Q & A with Carol Ann Davis, National Magazine Award Nominee

Jenny Gropp: “The One I Get and Other Artifacts” lyrically documents your family’s painful experience living in Sandy Hook, Connecticut, during and after the Sandy Hook Elementary School shootings on December 14, 2012. In the essay, you unfold the reactions and reflections of psyches in trauma, and allow us to move through that fear with you, one that hearkens to the very real fragilities of life. Given that Sandy Hook was not an isolated incident of mass violence in this country, could you speak a bit about how the continued episodes of violence in the U.S. affect you, especially in the wake of your own experience?

Carol Ann Davis: I wrote this essay as part of a revisiting of those crucial first hours when I discovered what had happened at Sandy Hook School. At one point in the essay I talk about being in my university office and gathering from my desk “the things of before that will accompany me to after”—and writing the piece was a way of fully embracing what my life would be in that after. To answer the second part of your question, part of after is certainly being much more aware of episodes of violence wherever they occur, and I have a different perspective now about how these events relate to each other, since many of them have in common the availability of guns in this country. That was an irrefutable fact before, as it has been after the events that so impacted me and my family, but it’s more present in my life now as something that I must reckon with.

It’s my view that these acts of violence affect all of us no matter whether we live where they’ve occurred or identify personally with a group or individual on whom violence has been visited; they are part of our common responsibility. Their increased frequency at least invites us to consider that they may be the consequence of decisions we have made as a society.

JG: One of the most difficult ethical aspects surrounding the Sandy Hook tragedy was the treatment, by journalists, of children’s voices. When writing your essay, did you feel a particular burden in trying to present the reactions of your sons and of other children as opposed to those of the adults?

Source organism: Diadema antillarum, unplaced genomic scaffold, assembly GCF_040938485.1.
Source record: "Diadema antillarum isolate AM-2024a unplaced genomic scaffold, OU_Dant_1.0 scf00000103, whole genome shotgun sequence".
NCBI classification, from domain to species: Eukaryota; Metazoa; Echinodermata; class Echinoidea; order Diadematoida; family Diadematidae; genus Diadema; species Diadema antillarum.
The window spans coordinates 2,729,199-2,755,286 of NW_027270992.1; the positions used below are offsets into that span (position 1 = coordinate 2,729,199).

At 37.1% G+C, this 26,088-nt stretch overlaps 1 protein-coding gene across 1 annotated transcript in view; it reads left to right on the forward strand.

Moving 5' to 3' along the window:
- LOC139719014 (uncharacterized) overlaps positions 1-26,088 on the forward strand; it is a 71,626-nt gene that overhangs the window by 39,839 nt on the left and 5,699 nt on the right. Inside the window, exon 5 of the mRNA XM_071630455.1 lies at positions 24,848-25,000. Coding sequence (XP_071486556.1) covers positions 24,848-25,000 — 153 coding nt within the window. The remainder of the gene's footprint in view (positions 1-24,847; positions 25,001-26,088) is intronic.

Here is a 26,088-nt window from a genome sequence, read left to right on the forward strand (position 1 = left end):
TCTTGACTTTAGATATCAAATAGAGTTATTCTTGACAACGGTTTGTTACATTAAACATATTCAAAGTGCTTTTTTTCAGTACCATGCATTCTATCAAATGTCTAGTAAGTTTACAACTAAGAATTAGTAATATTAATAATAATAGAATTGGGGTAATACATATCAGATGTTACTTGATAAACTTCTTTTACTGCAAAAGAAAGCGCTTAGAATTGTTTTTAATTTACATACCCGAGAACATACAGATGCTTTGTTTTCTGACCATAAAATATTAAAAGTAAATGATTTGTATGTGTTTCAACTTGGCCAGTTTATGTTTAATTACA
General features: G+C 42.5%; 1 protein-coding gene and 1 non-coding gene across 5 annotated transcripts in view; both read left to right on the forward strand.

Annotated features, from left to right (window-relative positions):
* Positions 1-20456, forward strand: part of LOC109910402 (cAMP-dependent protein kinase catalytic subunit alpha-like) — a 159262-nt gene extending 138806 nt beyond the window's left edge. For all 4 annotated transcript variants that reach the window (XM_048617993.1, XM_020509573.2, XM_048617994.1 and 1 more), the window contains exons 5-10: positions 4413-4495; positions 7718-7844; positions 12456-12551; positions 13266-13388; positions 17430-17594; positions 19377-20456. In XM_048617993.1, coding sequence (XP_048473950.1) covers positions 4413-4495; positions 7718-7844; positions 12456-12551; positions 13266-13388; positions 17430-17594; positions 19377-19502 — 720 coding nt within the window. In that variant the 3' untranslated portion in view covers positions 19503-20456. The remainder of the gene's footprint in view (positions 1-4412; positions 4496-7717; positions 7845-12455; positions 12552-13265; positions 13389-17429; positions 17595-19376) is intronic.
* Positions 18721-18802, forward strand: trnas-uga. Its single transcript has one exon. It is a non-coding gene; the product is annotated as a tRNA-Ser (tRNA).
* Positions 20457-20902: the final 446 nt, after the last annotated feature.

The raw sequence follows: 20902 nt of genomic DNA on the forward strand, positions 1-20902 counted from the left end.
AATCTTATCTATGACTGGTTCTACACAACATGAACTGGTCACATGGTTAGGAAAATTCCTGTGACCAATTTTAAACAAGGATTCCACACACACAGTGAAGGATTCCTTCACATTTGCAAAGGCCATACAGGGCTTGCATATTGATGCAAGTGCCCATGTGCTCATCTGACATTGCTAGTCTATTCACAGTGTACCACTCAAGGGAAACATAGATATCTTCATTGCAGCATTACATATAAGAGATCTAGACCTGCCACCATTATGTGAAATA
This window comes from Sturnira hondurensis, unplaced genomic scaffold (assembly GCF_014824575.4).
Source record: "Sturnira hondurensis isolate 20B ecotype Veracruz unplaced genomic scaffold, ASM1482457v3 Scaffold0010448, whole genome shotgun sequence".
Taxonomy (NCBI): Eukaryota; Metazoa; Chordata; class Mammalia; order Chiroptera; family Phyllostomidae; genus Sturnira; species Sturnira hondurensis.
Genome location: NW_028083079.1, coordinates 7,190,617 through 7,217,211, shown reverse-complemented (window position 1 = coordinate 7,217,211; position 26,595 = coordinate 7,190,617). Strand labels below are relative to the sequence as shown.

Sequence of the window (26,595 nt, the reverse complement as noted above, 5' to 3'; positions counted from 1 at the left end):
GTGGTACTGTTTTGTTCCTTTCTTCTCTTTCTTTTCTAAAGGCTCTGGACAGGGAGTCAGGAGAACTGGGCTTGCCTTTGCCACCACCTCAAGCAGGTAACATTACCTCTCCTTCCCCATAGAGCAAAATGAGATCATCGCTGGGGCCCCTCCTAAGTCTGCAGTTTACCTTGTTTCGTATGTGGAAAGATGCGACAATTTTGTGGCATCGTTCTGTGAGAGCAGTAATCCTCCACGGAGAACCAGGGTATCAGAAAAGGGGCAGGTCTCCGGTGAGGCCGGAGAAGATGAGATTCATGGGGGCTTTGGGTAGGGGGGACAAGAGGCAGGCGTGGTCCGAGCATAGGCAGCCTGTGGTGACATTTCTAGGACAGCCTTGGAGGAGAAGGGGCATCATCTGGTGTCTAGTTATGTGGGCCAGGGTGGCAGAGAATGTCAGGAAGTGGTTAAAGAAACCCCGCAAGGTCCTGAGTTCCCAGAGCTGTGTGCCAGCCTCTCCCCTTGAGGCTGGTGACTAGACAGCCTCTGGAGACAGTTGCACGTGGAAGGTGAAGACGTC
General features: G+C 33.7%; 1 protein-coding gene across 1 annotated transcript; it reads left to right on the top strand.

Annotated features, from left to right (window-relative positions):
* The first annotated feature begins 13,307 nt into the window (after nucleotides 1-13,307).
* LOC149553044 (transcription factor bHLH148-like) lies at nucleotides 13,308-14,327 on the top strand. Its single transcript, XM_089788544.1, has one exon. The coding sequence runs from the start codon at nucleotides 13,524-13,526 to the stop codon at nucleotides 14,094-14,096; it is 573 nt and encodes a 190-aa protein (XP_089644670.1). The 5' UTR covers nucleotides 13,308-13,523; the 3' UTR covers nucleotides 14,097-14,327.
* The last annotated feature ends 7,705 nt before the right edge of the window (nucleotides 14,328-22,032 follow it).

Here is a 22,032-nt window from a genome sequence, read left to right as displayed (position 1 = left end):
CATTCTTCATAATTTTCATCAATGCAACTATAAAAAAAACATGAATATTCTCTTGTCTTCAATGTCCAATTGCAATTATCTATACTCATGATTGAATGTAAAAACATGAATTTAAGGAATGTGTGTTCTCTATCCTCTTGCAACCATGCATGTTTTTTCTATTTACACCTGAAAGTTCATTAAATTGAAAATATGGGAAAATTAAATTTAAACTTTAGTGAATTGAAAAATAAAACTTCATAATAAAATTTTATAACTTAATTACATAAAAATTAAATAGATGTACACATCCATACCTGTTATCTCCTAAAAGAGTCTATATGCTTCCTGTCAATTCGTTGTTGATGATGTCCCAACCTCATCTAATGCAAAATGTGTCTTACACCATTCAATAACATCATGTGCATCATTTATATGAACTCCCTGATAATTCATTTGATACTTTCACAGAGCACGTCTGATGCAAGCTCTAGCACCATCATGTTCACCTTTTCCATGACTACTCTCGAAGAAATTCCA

CAD: When I was writing the piece I was focusing entirely on practicing a descriptive and documentary approach to telling the events exactly as I personally experienced them. It was important to stay with my own experience rather than to speculate about others. My own experience involved the reactions of my older son and certain details about my younger son; as it progresses the essay becomes largely preoccupied with their well being rather than larger issues that later became part of a national conversation. Because it’s a documentary-style telling, it includes snippets of conversation or writing by my older son. This is a technique that I had utilized in poems for a number of years, and it felt a natural process to include those passages in prose. I really had not thought about that formal choice in relationship to the journalistic treatment of children during coverage of the tragedy, but I see now it does have a relationship to that issue, since my essay has become a part of the larger discourse. My initial goal in writing the essay was to revisit those hours and see what it was that I could learn from precisely describing them.

The goals in writing the essay—to learn, to understand my own experience—are different from the consequences of publishing it. I published it, I think, because I felt that I had learned enough through the composition to have something to share with others, something of use. I think a writer, like many others, would like to be of use—I hope my work has a use for those who read it.

JG: In a previous interview, you stated that you are “deeply agnostic.” Your essay, with its almost incantatory repetitions of phrases both haunting and reassuring, seems to hold agnosticism in its chorus, functioning as ritualistic composition. I wonder if you could speak a little to this—about how this piece works for you as an act of agnosticism, or how it affected your views on agnosticism itself.